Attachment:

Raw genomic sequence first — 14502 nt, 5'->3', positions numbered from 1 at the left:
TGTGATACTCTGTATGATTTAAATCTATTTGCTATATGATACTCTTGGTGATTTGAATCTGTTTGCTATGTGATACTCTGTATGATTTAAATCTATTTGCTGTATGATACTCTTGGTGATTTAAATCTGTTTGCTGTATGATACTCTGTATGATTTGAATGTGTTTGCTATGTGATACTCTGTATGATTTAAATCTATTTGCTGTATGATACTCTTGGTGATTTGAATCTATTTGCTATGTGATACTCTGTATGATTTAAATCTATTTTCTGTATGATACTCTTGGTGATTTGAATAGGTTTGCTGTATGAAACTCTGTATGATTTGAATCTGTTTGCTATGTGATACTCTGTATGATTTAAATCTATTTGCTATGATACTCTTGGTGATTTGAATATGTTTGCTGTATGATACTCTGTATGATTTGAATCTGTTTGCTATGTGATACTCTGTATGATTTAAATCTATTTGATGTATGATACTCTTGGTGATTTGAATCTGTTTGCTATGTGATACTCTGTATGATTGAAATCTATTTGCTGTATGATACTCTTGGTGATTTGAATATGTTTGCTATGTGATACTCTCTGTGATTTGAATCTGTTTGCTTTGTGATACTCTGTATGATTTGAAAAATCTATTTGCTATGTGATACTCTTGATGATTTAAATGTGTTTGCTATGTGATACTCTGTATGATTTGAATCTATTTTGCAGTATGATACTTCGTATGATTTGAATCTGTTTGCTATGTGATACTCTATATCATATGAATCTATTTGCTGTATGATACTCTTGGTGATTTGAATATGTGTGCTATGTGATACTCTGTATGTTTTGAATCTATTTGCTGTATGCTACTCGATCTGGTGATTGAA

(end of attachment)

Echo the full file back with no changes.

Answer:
Raw genomic sequence first — 14502 nt, 5'->3', positions numbered from 1 at the left:
TGTGATACTCTGTATGATTTAAATCTATTTGCTATATGATACTCTTGGTGATTTGAATCTGTTTGCTATGTGATACTCTGTATGATTTAAATCTATTTGCTGTATGATACTCTTGGTGATTTAAATCTGTTTGCTGTATGATACTCTGTATGATTTGAATGTGTTTGCTATGTGATACTCTGTATGATTTAAATCTATTTGCTGTATGATACTCTTGGTGATTTGAATCTATTTGCTATGTGATACTCTGTATGATTTAAATCTATTTTCTGTATGATACTCTTGGTGATTTGAATAGGTTTGCTGTATGAAACTCTGTATGATTTGAATCTGTTTGCTATGTGATACTCTGTATGATTTAAATCTATTTGCTATGATACTCTTGGTGATTTGAATATGTTTGCTGTATGATACTCTGTATGATTTGAATCTGTTTGCTATGTGATACTCTGTATGATTTAAATCTATTTGATGTATGATACTCTTGGTGATTTGAATCTGTTTGCTATGTGATACTCTGTATGATTGAAATCTATTTGCTGTATGATACTCTTGGTGATTTGAATATGTTTGCTATGTGATACTCTCTGTGATTTGAATCTGTTTGCTTTGTGATACTCTGTATGATTTGAAAAATCTATTTGCTATGTGATACTCTTGATGATTTAAATGTGTTTGCTATGTGATACTCTGTATGATTTGAATCTATTTTGCAGTATGATACTTCGTATGATTTGAATCTGTTTGCTATGTGATACTCTATATCATATGAATCTATTTGCTGTATGATACTCTTGGTGATTTGAATATGTGTGCTATGTGATACTCTGTATGTTTTGAATCTATTTGCTGTATGCTACTCGATCTGGTGATTGAA